Young and restless

Raptors coach Sam Mitchell is looking forward to putting the Rafer Alston controversy behind him...

Raptors coach Sam Mitchell is looking forward to putting the Rafer Alston controversy behind him and getting on the court to play the Indiana Pacers tonight. (Toronto Sun/Michael Peake)

LANCE HORNBY -- Toronto Sun

, Last Updated: 12:09 PM ET

The Raptors have seen too much troubled water go under the bridge for one season.

But they're learning to swim, rather than sink, when controversy swamps them, as it has again the past week with three consecutive losses and the Rafer Alston suspension.

"That has been the motto for our season, 'put things behind you,' " an unruffled Chris Bosh said with a grin yesterday as the Raps headed for the airport and tonight's game against the Indiana Pacers.

"We have to keep going as the season goes on, no matter what happens."

Rafer Madness in town took a 48-hour respite, as he remains barred from practice and Toronto attempts to stop its losing ways this evening.

"The thing about pro sports is that there'll be ups and downs; every team has them, it's just how you deal with them," Jalen Rose said. "It brings out the true character of a team and a team that wants to win. Hopefully we find a way through this."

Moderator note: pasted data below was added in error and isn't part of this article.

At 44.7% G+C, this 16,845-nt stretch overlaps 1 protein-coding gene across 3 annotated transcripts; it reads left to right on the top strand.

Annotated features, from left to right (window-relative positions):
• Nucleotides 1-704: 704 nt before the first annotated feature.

Coach Sam Mitchell, whose verbal exchange with point guard Alston at practice on Saturday led to the two-game suspension "for conduct detrimental to the team", made it clear the subject was off limits at the start of his media briefing yesterday.

"It's not a soap opera, let's talk about something else," Mitchell insisted. "We have a lot of things on our plate, a lot of things to worry about other than issues that don't concern us. We've got 11 or 12 guys who have to play (today), we've had two good practices and we're looking forward going into Indiana and trying to get a win.

"You play without (star) players all the time. It's just part of the game. I'm just looking forward getting back on the court and playing a competitive game."

That will include some new wrinkles necessitated by Alston's absence and the challenge of beating a Pacers' team that's looking to re-boot themselves after falling into a five-game losing streak.

"We're changing things," Mitchell said. "This will actually give Morris Peterson a chance to play some point guard and work on his ball handling and his decision making, which is always a good thing. He's done fine there.

"I expect a tough game (this evening). The Pacers will be hungry, looking at us as a chance to get a win. But if we go in and play as we've practised the last two days, we'll have a good game."

DONE HIS TIME

But look for Alston to be back in the headlines tomorrow when his sentence is lifted and he's expected back on court to practise for a home game Friday against Washington. Mitchell drew a parallel between Alston and Pacers point guard Jamaal Tinsley.

"If you look at Jamaal after his first year, they loved him, but the second and third year they wanted to trade him, they even benched him," Mitchell said of Tinsley, who is expected to miss tonight's game with a sprained foot.

"But he's like a lot of young men. He made the decision to change. Once he made the decision, wanted to get in shape, wanted to play more team-oriented basketball and understand the role of point guard, now he's one of the better point guards in the league."


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